Ag Economist Points to Cost of Production Concerns

DTN Special Correspondent Elizabeth Williams reported yesterday that, “Some Grain Belt analysts question USDA’s latest 2016 farm income estimates as overly optimistic. They doubt growers were able to shed as much in input costs this season as USDA’s revised August estimates indicated.

“Kansas State University economist Allen Featherstone made that case at a joint KSU-Washburn Law School symposium last week. He painted a scenario more dire than USDA’s aggregate farm numbers indicate, potentially setting the stage for hard choices when borrowers seek financing this winter.

Kansas farmers eked out a small profit last year: $4,500 was the average net farm income for Kansas farms, reported Featherstone, who heads the department of agricultural economics at KSU. That sounds only slightly better when you compare it to the Illinois Farm Business Farm Management Association numbers which showed the average Illinois farmer lost $2,971 last year. (For more details go to…).”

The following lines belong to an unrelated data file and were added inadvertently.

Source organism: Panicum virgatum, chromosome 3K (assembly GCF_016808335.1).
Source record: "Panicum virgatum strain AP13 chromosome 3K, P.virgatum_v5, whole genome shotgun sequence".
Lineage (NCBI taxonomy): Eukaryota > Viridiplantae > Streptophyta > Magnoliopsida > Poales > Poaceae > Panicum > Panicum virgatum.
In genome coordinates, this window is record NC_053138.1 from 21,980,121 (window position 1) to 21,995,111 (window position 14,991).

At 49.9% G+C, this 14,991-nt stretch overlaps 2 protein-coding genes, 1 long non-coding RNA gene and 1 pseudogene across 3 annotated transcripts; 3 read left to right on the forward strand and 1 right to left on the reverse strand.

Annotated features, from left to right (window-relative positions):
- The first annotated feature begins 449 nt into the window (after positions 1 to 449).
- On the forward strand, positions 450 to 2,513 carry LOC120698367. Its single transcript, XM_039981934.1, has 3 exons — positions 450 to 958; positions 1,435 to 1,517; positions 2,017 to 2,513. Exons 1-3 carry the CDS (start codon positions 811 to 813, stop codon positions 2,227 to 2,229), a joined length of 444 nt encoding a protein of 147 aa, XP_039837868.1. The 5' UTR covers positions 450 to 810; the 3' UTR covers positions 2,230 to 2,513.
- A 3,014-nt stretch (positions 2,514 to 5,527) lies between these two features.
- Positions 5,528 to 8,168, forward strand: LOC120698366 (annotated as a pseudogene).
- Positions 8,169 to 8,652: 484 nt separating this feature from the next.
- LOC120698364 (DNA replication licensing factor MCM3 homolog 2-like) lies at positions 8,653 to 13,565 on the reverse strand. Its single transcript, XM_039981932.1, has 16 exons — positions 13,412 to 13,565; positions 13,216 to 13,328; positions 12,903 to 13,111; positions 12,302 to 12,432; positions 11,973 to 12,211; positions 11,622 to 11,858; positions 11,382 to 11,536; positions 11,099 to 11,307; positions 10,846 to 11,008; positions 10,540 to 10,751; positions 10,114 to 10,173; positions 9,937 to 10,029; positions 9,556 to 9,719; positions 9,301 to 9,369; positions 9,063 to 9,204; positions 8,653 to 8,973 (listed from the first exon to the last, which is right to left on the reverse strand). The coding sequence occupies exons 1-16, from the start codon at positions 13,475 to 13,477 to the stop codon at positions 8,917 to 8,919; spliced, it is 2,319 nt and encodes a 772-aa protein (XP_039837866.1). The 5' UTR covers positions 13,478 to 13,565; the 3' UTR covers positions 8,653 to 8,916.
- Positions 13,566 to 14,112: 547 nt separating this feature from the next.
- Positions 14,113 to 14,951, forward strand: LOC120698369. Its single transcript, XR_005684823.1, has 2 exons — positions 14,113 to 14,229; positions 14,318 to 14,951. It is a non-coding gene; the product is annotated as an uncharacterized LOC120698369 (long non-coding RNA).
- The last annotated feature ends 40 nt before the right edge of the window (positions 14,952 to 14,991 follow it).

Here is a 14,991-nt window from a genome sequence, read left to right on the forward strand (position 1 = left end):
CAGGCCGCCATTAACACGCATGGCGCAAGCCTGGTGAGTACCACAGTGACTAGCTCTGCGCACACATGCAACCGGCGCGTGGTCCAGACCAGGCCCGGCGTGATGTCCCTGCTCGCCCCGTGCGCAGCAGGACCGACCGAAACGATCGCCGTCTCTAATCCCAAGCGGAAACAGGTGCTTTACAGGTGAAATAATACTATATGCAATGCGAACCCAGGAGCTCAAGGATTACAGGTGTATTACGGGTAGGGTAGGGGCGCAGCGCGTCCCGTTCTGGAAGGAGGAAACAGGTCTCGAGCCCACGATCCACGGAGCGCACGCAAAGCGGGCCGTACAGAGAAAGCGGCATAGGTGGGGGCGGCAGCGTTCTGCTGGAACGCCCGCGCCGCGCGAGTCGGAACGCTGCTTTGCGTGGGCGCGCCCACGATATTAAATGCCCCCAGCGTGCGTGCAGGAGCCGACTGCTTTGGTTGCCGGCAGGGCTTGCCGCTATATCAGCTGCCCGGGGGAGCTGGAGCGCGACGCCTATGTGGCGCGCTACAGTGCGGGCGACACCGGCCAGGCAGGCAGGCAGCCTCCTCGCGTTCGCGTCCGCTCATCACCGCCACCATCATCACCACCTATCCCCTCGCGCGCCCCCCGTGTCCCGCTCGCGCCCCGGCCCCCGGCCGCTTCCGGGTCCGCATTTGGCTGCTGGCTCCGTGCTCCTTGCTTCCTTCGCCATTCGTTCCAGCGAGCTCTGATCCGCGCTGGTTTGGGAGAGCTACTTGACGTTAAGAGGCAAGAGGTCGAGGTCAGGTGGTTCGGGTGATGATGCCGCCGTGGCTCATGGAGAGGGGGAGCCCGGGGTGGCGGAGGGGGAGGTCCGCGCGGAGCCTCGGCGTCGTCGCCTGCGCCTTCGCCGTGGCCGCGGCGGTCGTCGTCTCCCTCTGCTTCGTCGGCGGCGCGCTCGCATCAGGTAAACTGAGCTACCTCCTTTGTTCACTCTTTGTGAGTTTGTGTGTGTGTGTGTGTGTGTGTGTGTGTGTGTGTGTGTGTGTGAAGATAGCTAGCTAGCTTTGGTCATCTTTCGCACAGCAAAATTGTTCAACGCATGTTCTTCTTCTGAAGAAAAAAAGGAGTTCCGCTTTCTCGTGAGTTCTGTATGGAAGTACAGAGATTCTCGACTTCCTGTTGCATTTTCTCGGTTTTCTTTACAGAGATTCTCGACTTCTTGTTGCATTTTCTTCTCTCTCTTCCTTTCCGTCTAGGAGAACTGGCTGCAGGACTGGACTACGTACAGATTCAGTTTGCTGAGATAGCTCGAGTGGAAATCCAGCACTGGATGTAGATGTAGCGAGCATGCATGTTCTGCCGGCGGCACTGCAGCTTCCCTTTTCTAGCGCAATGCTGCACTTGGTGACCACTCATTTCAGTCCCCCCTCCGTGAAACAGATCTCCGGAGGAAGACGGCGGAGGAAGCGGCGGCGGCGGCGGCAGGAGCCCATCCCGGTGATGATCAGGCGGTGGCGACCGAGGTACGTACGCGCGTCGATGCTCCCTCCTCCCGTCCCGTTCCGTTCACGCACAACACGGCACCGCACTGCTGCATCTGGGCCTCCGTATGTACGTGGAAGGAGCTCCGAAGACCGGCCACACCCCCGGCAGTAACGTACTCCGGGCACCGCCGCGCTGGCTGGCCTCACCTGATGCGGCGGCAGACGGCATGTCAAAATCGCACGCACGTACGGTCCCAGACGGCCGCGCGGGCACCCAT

Ms. Williams indicated that, “Featherstone wasn’t all doom and gloom. Farmers and ranchers have built up their equity compared to the 1980s, so will possess more staying power to weather tough times. In general, debt is low and interest rates are at historic low levels. However, repayment capacity is shrinking. In 2015 in Kansas, there was $4 in debt per $1 of earnings.

Repayment capacity numbers are a little alarming, he said. One hundred percent repayment capacity means you have cash available after paying farm expenses to pay debt, family living expense and taxes. Above 100% you have more than enough, below 100% means you can’t cover family living expense, debt and taxes.

“‘Let’s look at the drop in repayment capacity from 1979 to 1981,’ Featherstone noted. In 1979, Kansas producers achieved 153% repayment capacity. By 1981, repayment capacity sunk to a meager 16%. What worries Featherstone is Kansas producers have gone from 149% repayment capacity in 2009 down to only 17% in 2015.”

The DTN article added that, “Another worry is the government safety net is not very strong.”

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